Tomsk scientists synthesized NiAl alloy with a threefold margin of wear resistance
Scientists from the Laboratory of Advanced Technologies of the Tomsk Scientific Center of the Siberian Branch of the Russian Academy of Sciences succeeded in developing a technology that enables synthesizing a NiAl surface alloy. Its wear resistance is almost three times higher than that of steel substrates. The obtained result has been included in the last report of the Russian Academy of Sciences to the government of the Russian Federation on the implementation of the Program of Fundamental Scientific Research for 2013–2020.
‘The widely used NiAl intermetallic compound combines the properties of ceramicы and metals. It possesses high melting point, thermal conductivity, high-temperature oxidation resistance, and low density. The NiAl intermetallic compound can be applied for coatings on parts operated at high temperatures and in aggressive environments, which have to meet high requirements for both heat and wear resistance. For example, this applies to turbine blades of aircraft engines, guide blades of industrial steam turbines, parts of nuclear reactors, etc.’ said Andrey Soloviev, Head of the Laboratory of Advanced Technologies of the Tomsk Scientific Center of the Siberian Branch of the Russian Academy of Sciences.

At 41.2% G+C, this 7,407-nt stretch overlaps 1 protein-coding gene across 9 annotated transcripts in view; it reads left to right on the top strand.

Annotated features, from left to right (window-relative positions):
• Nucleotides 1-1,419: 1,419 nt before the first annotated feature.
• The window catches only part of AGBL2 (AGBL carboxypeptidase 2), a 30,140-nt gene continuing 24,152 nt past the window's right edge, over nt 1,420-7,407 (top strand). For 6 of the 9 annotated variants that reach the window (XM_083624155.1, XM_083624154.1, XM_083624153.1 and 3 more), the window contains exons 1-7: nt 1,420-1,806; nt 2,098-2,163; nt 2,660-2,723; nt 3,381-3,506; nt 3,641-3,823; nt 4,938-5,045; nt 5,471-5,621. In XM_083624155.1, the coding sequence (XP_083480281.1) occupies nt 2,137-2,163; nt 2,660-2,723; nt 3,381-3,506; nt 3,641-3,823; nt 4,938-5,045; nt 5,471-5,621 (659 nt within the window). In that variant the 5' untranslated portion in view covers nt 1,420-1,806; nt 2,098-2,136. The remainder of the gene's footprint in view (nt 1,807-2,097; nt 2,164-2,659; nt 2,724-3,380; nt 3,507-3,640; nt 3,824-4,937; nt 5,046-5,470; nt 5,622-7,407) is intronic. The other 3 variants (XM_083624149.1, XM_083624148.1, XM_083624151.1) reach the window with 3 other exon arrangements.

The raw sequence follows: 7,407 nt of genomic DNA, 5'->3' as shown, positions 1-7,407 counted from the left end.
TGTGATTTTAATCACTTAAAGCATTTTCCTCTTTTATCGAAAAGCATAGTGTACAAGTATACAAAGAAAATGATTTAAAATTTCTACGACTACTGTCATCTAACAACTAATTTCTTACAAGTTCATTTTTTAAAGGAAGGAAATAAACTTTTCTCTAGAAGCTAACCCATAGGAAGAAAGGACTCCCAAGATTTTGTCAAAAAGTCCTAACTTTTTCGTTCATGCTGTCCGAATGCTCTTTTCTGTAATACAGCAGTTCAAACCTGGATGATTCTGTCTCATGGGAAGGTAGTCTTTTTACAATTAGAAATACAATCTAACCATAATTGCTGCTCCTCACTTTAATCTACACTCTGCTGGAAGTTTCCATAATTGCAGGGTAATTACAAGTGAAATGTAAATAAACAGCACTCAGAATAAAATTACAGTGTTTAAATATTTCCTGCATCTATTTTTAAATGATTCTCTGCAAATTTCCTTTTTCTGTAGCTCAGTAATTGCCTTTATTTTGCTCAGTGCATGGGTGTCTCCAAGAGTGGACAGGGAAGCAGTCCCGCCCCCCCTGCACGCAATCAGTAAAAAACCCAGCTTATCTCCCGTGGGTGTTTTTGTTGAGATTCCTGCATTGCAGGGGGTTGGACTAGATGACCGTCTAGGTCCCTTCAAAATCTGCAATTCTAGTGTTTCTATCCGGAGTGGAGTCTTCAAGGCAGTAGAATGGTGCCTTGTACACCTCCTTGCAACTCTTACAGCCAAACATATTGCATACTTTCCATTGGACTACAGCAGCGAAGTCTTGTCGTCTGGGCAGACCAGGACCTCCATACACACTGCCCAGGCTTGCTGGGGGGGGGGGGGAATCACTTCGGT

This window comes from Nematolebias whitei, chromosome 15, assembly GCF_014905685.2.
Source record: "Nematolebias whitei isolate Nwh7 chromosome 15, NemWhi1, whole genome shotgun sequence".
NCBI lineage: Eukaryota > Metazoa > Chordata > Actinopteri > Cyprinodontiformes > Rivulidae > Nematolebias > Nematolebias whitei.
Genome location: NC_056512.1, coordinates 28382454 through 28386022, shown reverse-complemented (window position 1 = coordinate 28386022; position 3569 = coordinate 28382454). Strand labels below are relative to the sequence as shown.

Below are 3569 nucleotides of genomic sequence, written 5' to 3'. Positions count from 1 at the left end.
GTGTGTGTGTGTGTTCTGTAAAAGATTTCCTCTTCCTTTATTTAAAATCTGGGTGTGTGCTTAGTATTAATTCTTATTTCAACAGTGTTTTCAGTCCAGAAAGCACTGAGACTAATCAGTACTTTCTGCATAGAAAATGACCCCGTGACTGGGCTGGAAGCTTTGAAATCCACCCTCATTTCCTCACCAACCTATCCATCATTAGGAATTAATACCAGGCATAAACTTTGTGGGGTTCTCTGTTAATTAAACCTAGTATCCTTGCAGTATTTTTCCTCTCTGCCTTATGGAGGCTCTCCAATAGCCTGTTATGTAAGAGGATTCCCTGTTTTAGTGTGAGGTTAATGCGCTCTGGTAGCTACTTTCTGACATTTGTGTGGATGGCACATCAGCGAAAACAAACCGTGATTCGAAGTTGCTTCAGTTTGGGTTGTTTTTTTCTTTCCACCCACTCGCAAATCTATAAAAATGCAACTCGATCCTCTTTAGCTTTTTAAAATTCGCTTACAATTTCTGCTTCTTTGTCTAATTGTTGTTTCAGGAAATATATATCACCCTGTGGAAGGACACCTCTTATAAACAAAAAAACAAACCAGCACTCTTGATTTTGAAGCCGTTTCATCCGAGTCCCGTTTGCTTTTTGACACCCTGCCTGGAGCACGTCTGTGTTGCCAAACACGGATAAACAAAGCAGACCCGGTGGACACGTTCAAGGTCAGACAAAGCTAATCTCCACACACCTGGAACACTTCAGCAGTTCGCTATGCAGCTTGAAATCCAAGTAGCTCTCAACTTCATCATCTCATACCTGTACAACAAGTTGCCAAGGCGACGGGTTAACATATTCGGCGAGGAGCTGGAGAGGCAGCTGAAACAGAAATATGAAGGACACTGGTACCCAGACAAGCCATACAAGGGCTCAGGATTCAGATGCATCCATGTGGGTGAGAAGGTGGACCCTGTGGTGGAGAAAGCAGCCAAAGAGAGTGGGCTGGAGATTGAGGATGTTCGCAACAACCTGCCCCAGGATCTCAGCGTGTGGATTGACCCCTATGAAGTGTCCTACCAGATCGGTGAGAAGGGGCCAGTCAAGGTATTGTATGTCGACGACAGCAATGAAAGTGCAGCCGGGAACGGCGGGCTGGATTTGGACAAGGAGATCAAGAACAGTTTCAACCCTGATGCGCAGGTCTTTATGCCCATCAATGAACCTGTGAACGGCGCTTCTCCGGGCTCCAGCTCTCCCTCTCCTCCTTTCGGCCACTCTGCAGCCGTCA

Researchers of the laboratory, together with specialists from the Institute of High Current Electronics (IHCE) of the Siberian Branch of the Russian Academy of Sciences, have proposed a qualitatively new approach to the synthesis of NiAl coatings by forming a surface alloy. As Yevgeny Yakovlev, a researcher fellow, said, “This approach enables to synthesize required phases, i.e. deposit coatings with an optimal set of properties. For this purpose, an electron-beam setup has been used, developed and deployed by colleagues from IHCE. Synthesis of the NiAl surface alloy using a low-energy high-current electron beam of microsecond duration has made it possible to achieve strong adhesion of the coatings to substrates.’
It is important to emphasize that the success in synthesis of the NiAl surface alloy has been based on the results of computer simulation of the process using software developed by the authors.
Currently, the research team is improving this method for application to other advanced materials. For example, Cr-Zr surface alloys, which appears to be promising for the nuclear industry.